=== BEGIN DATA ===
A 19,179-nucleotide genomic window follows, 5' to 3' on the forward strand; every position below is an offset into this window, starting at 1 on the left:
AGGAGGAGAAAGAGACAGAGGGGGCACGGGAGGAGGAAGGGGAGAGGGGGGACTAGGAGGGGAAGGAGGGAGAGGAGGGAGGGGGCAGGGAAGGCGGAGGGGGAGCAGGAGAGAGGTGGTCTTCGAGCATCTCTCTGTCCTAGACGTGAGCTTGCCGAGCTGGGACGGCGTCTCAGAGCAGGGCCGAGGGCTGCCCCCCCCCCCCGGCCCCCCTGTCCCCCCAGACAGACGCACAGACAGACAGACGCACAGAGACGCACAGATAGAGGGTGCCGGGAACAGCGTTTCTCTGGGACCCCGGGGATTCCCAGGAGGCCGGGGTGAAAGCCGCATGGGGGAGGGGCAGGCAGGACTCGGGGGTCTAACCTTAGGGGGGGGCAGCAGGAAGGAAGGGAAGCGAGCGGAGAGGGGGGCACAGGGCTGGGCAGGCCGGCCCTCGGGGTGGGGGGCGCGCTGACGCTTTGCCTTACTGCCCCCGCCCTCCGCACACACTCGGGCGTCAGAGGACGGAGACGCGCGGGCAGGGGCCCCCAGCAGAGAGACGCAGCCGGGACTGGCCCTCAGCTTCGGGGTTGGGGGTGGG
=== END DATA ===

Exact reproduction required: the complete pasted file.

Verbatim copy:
A 19,179-nucleotide genomic window follows, 5' to 3' on the forward strand; every position below is an offset into this window, starting at 1 on the left:
AGGAGGAGAAAGAGACAGAGGGGGCACGGGAGGAGGAAGGGGAGAGGGGGGACTAGGAGGGGAAGGAGGGAGAGGAGGGAGGGGGCAGGGAAGGCGGAGGGGGAGCAGGAGAGAGGTGGTCTTCGAGCATCTCTCTGTCCTAGACGTGAGCTTGCCGAGCTGGGACGGCGTCTCAGAGCAGGGCCGAGGGCTGCCCCCCCCCCCCGGCCCCCCTGTCCCCCCAGACAGACGCACAGACAGACAGACGCACAGAGACGCACAGATAGAGGGTGCCGGGAACAGCGTTTCTCTGGGACCCCGGGGATTCCCAGGAGGCCGGGGTGAAAGCCGCATGGGGGAGGGGCAGGCAGGACTCGGGGGTCTAACCTTAGGGGGGGGCAGCAGGAAGGAAGGGAAGCGAGCGGAGAGGGGGGCACAGGGCTGGGCAGGCCGGCCCTCGGGGTGGGGGGCGCGCTGACGCTTTGCCTTACTGCCCCCGCCCTCCGCACACACTCGGGCGTCAGAGGACGGAGACGCGCGGGCAGGGGCCCCCAGCAGAGAGACGCAGCCGGGACTGGCCCTCAGCTTCGGGGTTGGGGGTGGG